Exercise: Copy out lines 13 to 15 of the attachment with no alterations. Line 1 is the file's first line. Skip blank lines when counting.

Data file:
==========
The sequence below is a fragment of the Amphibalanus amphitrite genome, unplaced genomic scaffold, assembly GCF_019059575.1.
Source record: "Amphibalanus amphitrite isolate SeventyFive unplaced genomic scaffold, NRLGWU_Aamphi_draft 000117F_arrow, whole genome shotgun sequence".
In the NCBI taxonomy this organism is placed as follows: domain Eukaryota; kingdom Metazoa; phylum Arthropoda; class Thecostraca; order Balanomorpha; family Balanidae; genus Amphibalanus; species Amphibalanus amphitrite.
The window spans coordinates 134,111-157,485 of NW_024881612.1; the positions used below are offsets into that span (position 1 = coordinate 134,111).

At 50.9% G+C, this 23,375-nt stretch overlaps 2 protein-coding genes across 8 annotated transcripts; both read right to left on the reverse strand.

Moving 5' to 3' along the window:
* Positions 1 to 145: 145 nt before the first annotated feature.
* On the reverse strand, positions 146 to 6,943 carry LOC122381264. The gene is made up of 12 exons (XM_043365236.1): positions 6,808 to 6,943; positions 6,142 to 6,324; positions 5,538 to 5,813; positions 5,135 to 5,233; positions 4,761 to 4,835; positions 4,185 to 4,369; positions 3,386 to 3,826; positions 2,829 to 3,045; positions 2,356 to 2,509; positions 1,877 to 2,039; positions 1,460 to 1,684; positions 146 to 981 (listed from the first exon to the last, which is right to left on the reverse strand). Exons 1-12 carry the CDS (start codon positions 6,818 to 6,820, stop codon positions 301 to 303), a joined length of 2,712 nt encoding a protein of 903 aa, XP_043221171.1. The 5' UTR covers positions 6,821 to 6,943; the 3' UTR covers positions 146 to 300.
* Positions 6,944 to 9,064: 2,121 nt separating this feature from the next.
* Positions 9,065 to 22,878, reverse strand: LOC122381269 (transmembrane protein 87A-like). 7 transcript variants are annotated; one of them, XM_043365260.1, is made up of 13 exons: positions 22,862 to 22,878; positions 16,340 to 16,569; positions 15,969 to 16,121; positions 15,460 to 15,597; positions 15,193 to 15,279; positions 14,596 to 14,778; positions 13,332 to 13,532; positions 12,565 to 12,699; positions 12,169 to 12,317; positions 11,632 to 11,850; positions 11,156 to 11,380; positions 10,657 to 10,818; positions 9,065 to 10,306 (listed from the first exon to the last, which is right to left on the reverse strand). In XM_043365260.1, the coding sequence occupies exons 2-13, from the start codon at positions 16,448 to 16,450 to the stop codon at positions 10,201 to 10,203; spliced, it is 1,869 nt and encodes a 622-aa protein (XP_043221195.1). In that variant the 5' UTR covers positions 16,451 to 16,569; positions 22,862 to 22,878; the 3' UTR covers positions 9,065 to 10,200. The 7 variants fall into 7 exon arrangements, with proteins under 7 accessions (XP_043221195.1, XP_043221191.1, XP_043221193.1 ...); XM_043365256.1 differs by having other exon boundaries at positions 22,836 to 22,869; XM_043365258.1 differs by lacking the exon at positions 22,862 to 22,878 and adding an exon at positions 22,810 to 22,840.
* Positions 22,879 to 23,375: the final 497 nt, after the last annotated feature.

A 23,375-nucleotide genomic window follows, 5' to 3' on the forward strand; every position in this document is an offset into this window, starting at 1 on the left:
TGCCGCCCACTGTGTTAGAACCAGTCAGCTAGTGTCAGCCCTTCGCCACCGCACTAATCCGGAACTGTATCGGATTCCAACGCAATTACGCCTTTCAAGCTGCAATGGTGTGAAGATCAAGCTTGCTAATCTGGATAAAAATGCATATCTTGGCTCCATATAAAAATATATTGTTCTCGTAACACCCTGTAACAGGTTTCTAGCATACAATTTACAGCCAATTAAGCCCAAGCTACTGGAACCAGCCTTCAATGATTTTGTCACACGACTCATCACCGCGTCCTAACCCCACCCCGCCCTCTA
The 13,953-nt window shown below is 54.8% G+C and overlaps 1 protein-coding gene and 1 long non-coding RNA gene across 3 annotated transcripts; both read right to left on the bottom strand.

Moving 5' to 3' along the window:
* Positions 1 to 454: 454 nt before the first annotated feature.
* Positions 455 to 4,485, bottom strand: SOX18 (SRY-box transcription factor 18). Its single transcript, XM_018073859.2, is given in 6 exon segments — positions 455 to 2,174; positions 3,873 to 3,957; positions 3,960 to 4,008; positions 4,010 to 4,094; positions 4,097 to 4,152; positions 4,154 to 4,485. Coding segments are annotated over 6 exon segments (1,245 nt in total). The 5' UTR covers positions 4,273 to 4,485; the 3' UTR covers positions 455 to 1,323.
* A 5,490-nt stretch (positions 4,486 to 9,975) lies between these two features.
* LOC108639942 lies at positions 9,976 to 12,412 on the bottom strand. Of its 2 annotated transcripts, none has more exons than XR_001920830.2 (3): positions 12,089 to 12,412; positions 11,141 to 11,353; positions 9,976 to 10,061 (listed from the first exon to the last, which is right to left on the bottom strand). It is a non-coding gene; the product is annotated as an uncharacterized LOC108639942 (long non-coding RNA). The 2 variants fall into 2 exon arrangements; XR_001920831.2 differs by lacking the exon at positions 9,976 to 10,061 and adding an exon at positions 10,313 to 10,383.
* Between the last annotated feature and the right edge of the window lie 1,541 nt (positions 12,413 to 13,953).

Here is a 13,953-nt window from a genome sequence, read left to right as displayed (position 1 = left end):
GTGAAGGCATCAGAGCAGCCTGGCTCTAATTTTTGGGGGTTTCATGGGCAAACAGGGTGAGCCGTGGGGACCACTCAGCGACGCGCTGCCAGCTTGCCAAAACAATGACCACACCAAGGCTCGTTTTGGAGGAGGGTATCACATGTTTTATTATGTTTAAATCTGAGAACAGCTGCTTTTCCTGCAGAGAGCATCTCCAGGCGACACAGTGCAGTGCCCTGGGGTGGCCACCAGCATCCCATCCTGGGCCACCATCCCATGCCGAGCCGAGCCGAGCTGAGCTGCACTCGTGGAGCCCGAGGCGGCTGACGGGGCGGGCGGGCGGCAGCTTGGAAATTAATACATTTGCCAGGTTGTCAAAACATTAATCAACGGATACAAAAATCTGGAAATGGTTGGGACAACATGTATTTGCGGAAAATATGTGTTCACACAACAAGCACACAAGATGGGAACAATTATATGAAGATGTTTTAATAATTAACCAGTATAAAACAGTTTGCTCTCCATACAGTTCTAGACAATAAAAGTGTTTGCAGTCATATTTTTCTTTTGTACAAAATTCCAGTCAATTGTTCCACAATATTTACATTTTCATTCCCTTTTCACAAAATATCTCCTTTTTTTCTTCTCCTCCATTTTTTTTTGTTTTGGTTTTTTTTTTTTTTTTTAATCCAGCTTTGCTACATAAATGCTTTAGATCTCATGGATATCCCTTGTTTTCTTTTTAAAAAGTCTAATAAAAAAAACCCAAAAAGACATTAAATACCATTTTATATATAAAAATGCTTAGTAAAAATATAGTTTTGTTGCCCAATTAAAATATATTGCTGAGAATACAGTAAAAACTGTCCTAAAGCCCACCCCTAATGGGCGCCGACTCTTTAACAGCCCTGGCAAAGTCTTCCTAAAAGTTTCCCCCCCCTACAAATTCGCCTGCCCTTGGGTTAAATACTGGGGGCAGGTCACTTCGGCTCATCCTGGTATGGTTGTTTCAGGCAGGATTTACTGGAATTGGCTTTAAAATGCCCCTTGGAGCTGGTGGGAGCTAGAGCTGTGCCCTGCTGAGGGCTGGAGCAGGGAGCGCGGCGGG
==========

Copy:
TGCCGCCCACTGTGTTAGAACCAGTCAGCTAGTGTCAGCCCTTCGCCACCGCACTAATCCGGAACTGTATCGGATTCCAACGCAATTACGCCTTTCAAGCTGCAATGGTGTGAAGATCAAGCTTGCTAATCTGGATAAAAATGCATATCTTGGCTCCATATAAAAATATATTGTTCTCGTAACACCCTGTAACAGGTTTCTAGCATACAATTTACAGCCAATTAAGCCCAAGCTACTGGAACCAGCCTTCAATGATTTTGTCACACGACTCATCACCGCGTCCTAACCCCACCCCGCCCTCTA
The 13,953-nt window shown below is 54.8% G+C and overlaps 1 protein-coding gene and 1 long non-coding RNA gene across 3 annotated transcripts; both read right to left on the bottom strand.

Moving 5' to 3' along the window: